Also, individuals or organisations, including charities, may face criminal charges if they facilitate the funding of, or provide financial support to a terrorist individual, organisation or act or if they engage in money laundering.

Section 13(5) of the Charities Act 2005 (external link)  states that an entity does not qualify for registration as a charitable entity if -

  • the entity is a designated terrorist entity as defined in section 4(1) of the Terrorism Suppression Act 2002; or
  • the entity has been convicted of any offence under sections 6A to 13E of the Terrorism Suppression Act 2002.

Section 32(1)(e) of the Charities Act 2005 (external link)  states that Charities Services may remove an entity from the register if the entity has engaged in serious wrongdoing or any person has engaged in serious wrongdoing in connection with the entity.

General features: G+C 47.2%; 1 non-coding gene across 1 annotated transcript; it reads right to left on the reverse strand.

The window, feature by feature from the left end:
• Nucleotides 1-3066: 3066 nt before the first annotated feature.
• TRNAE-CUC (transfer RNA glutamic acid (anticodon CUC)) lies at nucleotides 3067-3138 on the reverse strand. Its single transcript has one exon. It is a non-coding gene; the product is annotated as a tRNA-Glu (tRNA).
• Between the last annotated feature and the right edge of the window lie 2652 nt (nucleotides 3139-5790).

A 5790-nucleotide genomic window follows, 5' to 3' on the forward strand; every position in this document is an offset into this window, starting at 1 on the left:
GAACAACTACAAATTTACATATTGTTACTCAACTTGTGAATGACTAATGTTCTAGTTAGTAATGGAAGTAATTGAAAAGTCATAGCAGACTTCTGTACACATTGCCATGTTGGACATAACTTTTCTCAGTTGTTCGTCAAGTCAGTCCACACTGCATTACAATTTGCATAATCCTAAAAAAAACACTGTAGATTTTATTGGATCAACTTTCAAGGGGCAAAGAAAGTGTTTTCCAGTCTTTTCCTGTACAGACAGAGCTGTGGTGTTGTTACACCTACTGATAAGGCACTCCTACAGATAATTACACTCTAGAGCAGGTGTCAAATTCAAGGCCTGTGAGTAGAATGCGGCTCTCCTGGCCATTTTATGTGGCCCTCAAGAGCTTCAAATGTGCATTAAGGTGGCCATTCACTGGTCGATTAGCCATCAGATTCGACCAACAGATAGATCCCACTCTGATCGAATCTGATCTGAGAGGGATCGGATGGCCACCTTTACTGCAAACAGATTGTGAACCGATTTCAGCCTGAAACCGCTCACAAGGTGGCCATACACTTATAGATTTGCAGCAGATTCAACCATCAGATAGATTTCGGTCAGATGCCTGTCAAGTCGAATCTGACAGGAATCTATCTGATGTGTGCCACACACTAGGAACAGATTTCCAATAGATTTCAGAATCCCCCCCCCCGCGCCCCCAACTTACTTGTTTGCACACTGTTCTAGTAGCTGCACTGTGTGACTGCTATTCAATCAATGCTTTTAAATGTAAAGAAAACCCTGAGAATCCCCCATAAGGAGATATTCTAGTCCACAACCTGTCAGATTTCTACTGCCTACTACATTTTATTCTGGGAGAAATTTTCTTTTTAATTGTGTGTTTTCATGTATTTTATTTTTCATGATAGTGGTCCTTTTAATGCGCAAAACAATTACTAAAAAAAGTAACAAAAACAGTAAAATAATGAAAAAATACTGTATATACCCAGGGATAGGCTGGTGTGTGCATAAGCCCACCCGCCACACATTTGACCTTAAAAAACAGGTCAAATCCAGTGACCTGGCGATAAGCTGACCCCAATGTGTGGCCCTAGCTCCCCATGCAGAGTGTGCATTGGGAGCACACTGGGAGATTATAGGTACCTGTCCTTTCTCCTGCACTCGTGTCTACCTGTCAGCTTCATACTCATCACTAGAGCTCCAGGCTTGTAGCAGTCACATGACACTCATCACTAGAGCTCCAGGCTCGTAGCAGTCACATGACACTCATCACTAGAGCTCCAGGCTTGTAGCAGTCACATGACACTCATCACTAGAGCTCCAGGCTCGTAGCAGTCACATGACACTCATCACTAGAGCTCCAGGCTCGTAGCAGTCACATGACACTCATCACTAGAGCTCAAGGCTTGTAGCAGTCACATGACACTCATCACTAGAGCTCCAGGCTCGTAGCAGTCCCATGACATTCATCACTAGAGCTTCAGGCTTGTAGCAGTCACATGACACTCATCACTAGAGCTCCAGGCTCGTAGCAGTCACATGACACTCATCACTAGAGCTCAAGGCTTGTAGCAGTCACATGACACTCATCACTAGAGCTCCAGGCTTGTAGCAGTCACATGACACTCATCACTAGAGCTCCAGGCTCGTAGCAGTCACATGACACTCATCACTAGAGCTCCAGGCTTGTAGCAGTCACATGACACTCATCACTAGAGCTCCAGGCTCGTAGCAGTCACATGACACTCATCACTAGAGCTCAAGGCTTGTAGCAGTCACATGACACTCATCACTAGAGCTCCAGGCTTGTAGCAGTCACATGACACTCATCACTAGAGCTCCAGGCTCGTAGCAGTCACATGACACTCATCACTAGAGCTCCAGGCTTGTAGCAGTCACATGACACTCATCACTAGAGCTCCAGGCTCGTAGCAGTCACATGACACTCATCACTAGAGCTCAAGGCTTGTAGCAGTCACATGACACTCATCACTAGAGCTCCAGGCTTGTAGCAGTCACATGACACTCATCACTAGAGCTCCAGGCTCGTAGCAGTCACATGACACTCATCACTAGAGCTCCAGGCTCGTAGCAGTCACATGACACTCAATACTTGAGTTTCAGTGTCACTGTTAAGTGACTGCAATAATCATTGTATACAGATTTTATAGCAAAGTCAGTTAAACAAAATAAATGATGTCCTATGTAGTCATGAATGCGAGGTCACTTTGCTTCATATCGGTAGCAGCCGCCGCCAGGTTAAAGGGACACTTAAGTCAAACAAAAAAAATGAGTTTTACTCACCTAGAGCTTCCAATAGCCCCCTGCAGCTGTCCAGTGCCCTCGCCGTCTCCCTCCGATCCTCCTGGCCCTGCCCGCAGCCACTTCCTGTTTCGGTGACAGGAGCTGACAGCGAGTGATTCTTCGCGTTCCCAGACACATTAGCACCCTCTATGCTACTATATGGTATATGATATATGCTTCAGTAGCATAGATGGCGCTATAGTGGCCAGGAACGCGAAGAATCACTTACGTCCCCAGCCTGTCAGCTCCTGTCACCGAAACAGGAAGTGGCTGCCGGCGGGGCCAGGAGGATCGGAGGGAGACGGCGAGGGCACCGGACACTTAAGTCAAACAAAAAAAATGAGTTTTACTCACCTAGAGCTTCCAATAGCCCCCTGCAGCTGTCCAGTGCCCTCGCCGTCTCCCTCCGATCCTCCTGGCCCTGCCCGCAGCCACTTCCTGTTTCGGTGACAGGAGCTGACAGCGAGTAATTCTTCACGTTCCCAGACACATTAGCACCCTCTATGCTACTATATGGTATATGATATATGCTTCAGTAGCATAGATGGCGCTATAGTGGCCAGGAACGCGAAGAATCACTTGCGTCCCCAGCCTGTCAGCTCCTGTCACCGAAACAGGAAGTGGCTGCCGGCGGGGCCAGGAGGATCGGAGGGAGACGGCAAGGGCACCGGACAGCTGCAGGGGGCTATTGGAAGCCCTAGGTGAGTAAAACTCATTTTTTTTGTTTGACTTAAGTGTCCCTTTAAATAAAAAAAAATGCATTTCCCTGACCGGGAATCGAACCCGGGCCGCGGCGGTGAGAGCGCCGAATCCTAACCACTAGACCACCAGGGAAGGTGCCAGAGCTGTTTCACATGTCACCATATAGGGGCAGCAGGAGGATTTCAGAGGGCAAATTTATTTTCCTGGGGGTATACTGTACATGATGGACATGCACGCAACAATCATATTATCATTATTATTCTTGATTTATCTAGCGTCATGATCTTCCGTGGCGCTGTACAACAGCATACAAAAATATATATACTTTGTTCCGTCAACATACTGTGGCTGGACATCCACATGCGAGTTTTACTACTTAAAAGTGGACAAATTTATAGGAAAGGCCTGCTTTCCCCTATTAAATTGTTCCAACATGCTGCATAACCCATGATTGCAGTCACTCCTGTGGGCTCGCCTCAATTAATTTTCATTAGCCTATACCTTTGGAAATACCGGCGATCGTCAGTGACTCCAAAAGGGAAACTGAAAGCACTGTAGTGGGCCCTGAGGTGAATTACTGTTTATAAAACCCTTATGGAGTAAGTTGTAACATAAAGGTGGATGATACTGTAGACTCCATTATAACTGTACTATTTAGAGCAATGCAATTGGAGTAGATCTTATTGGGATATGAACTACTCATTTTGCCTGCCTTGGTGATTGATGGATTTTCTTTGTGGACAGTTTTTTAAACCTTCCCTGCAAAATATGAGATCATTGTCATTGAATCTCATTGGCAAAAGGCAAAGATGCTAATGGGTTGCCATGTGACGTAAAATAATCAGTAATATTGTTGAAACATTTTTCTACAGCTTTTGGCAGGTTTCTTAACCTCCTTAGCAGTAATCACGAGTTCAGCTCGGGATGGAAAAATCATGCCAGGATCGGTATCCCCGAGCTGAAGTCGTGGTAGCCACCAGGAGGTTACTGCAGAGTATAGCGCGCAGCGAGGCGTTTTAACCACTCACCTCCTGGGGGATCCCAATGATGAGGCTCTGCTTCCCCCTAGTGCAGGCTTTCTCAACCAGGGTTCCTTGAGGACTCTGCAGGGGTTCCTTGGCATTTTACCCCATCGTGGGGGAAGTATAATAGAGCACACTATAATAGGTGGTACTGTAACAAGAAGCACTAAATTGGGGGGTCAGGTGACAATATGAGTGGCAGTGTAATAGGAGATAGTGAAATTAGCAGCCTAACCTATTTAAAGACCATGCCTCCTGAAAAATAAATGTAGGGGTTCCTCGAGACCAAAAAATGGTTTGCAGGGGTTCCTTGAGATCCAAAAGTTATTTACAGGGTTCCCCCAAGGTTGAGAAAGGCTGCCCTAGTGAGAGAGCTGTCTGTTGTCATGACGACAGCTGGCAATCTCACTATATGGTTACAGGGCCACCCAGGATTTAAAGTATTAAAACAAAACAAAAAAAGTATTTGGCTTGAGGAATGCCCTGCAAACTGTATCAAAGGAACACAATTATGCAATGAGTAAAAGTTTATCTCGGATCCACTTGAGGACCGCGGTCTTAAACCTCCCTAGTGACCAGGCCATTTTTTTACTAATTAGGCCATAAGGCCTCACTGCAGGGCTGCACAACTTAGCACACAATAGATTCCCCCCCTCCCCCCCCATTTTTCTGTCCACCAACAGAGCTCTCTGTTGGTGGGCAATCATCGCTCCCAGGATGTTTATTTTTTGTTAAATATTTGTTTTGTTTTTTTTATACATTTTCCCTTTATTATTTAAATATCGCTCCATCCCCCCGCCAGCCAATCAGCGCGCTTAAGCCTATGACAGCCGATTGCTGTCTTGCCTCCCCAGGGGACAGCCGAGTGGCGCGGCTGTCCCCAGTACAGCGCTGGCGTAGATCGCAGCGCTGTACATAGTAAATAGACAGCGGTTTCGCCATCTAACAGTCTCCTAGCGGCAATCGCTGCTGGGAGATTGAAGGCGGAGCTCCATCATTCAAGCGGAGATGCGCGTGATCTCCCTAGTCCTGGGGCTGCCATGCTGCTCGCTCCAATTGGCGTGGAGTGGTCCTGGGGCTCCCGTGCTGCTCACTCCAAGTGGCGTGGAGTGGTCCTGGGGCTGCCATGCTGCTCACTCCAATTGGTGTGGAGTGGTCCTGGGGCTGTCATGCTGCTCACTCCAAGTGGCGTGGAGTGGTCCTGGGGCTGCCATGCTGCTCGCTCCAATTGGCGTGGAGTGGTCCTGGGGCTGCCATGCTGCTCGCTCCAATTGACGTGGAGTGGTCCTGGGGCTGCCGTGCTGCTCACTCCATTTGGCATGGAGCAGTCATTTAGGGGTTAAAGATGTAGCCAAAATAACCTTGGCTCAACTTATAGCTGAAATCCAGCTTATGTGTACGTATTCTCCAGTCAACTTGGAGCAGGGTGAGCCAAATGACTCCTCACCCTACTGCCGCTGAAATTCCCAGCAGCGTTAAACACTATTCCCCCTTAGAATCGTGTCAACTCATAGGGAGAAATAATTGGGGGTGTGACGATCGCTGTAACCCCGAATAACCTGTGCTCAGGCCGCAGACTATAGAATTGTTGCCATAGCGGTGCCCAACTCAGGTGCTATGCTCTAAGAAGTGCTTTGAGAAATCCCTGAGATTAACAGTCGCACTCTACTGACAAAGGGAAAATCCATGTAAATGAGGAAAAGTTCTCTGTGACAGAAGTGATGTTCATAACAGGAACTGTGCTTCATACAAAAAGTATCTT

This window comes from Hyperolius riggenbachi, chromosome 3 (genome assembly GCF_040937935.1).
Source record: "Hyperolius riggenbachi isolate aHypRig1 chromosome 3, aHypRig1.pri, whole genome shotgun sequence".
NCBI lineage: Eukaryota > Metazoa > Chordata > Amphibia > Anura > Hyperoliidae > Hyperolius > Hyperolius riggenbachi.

Section 4(1) of the Charities Act 2005 (external link) defines serious wrongdoing as including:

  • an unlawful or a corrupt use of the funds or resources of the entity; or
  • an act, omission, or course of conduct that constitutes a serious risk to the public interest in the orderly and appropriate conduct of the affairs of the entity; or
  • an act, omission, or course of conduct that constitutes an offence; or
  • an act, omission, or course of conduct by a person that is oppressive, improperly discriminatory, or grossly negligent, or that constitutes gross mismanagement.

Section 8 of the Terrorism Suppression Act 2002 (external link) states that a person could face up to 14 years’ imprisonment if they provide funds to an entity known to carry out terrorist acts.